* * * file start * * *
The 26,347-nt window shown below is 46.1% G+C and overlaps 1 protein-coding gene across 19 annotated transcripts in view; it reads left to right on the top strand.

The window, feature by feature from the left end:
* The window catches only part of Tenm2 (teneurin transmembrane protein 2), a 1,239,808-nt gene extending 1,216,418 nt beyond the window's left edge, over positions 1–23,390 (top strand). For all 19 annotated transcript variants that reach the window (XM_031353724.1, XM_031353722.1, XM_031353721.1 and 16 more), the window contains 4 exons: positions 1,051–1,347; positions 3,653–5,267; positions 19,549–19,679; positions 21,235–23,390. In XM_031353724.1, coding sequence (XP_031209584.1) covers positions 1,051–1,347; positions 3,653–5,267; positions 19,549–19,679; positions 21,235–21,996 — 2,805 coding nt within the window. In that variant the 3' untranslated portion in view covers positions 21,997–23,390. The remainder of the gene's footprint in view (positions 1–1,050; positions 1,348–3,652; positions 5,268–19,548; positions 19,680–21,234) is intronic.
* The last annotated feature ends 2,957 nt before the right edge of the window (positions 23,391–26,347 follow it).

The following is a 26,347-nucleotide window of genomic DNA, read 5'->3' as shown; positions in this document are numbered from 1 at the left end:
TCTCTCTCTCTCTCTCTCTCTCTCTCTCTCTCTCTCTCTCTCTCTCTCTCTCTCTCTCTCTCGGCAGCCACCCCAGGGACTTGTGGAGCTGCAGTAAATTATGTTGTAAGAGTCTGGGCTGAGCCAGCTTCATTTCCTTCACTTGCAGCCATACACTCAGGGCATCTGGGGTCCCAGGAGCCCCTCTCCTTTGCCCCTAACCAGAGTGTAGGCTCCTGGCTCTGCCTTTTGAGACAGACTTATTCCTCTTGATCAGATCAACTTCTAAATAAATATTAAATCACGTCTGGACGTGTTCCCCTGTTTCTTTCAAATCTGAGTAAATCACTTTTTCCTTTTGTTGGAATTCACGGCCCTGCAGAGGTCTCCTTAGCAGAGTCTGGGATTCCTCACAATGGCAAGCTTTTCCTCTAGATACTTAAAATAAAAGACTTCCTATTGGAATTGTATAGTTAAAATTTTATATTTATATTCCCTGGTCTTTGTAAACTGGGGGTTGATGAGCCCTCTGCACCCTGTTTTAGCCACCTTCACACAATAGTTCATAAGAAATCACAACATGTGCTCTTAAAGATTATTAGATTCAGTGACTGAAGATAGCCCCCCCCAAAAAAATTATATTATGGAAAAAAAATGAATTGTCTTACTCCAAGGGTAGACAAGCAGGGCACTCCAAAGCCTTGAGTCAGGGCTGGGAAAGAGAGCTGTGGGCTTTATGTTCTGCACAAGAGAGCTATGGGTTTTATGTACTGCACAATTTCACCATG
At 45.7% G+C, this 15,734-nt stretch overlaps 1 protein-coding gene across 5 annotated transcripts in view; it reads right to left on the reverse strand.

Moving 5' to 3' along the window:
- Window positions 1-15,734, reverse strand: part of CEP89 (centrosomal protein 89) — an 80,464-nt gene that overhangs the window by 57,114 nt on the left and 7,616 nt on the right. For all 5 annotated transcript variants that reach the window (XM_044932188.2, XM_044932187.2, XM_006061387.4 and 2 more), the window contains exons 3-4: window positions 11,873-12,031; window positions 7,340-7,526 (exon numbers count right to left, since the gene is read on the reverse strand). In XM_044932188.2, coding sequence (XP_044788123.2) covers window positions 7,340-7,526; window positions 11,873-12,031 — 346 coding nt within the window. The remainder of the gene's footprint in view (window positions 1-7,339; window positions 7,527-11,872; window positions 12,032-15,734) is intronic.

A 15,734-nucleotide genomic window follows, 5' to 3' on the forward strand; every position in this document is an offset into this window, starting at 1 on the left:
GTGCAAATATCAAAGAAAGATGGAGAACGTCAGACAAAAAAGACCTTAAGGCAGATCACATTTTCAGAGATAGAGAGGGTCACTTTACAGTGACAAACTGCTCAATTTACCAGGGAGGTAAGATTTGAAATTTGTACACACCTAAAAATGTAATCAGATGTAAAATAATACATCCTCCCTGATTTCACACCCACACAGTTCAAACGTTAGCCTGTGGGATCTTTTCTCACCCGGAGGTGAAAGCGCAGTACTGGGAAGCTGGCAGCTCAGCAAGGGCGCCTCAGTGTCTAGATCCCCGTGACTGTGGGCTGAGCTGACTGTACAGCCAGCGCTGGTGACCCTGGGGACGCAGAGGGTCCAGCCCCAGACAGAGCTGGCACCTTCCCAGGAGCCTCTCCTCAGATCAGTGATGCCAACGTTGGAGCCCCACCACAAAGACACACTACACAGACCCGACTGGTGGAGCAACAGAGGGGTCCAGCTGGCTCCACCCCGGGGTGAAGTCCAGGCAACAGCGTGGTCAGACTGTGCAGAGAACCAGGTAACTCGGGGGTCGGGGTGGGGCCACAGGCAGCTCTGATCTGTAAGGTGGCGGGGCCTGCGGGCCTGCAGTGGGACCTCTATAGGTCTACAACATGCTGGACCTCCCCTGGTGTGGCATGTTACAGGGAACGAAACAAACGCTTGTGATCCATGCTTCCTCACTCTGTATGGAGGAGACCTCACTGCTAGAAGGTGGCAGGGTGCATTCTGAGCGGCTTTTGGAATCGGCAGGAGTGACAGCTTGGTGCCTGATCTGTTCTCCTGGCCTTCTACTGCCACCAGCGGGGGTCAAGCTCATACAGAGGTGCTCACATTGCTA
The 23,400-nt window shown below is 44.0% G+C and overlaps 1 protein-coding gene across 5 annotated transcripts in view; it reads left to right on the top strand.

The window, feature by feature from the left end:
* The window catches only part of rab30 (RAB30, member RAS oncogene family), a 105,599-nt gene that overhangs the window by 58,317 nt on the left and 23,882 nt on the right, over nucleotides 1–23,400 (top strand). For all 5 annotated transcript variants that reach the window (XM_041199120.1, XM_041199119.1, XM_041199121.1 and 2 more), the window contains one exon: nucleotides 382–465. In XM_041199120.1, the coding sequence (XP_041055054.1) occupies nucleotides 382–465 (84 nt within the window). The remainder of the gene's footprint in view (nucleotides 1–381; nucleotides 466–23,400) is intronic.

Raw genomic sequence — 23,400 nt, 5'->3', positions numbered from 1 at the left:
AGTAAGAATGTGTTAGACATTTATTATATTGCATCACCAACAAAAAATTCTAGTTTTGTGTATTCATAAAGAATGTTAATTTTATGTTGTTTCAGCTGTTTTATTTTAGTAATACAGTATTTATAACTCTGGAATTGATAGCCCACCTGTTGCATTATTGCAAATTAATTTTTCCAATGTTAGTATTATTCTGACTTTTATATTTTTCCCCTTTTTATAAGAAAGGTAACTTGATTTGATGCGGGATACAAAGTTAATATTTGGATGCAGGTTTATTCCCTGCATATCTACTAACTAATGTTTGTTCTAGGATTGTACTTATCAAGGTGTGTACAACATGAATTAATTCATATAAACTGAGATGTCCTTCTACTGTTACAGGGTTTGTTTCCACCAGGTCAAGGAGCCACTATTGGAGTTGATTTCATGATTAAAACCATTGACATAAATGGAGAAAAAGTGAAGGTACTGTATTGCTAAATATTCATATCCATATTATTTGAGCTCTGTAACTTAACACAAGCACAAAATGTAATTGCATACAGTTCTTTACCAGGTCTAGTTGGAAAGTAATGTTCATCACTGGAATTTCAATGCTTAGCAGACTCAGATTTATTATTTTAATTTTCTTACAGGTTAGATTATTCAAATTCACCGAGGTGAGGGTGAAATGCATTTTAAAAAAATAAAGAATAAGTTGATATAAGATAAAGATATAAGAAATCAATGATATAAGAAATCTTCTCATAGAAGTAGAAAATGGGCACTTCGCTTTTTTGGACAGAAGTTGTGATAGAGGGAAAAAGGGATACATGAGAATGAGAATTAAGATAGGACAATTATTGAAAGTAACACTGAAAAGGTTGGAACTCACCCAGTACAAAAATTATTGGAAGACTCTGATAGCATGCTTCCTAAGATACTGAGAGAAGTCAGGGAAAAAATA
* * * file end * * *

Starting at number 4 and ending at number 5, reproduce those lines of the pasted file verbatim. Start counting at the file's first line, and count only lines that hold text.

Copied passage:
* The last annotated feature ends 2,957 nt before the right edge of the window (positions 23,391–26,347 follow it).

The following is a 26,347-nucleotide window of genomic DNA, read 5'->3' as shown; positions in this document are numbered from 1 at the left end: